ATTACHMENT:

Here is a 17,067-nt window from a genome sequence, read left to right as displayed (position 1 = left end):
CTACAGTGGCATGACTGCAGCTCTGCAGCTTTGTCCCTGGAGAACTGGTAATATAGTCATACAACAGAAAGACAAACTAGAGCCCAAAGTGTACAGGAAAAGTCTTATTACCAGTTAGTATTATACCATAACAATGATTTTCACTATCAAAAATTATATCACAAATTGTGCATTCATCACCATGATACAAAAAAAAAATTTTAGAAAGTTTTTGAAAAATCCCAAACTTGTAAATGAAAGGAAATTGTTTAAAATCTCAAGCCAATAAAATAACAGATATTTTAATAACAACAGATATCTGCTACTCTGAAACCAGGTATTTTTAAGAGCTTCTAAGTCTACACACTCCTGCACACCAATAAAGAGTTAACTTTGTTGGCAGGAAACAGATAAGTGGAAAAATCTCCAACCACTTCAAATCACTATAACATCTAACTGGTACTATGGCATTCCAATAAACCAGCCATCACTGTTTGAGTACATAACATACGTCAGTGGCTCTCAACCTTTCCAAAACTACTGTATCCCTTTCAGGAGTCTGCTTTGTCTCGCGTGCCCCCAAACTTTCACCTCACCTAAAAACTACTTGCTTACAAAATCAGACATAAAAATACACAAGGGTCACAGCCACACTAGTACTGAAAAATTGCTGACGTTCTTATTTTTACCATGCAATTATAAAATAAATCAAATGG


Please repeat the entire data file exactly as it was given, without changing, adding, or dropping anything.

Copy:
Here is a 17,067-nt window from a genome sequence, read left to right as displayed (position 1 = left end):
CTACAGTGGCATGACTGCAGCTCTGCAGCTTTGTCCCTGGAGAACTGGTAATATAGTCATACAACAGAAAGACAAACTAGAGCCCAAAGTGTACAGGAAAAGTCTTATTACCAGTTAGTATTATACCATAACAATGATTTTCACTATCAAAAATTATATCACAAATTGTGCATTCATCACCATGATACAAAAAAAAAATTTTAGAAAGTTTTTGAAAAATCCCAAACTTGTAAATGAAAGGAAATTGTTTAAAATCTCAAGCCAATAAAATAACAGATATTTTAATAACAACAGATATCTGCTACTCTGAAACCAGGTATTTTTAAGAGCTTCTAAGTCTACACACTCCTGCACACCAATAAAGAGTTAACTTTGTTGGCAGGAAACAGATAAGTGGAAAAATCTCCAACCACTTCAAATCACTATAACATCTAACTGGTACTATGGCATTCCAATAAACCAGCCATCACTGTTTGAGTACATAACATACGTCAGTGGCTCTCAACCTTTCCAAAACTACTGTATCCCTTTCAGGAGTCTGCTTTGTCTCGCGTGCCCCCAAACTTTCACCTCACCTAAAAACTACTTGCTTACAAAATCAGACATAAAAATACACAAGGGTCACAGCCACACTAGTACTGAAAAATTGCTGACGTTCTTATTTTTACCATGCAATTATAAAATAAATCAAATGG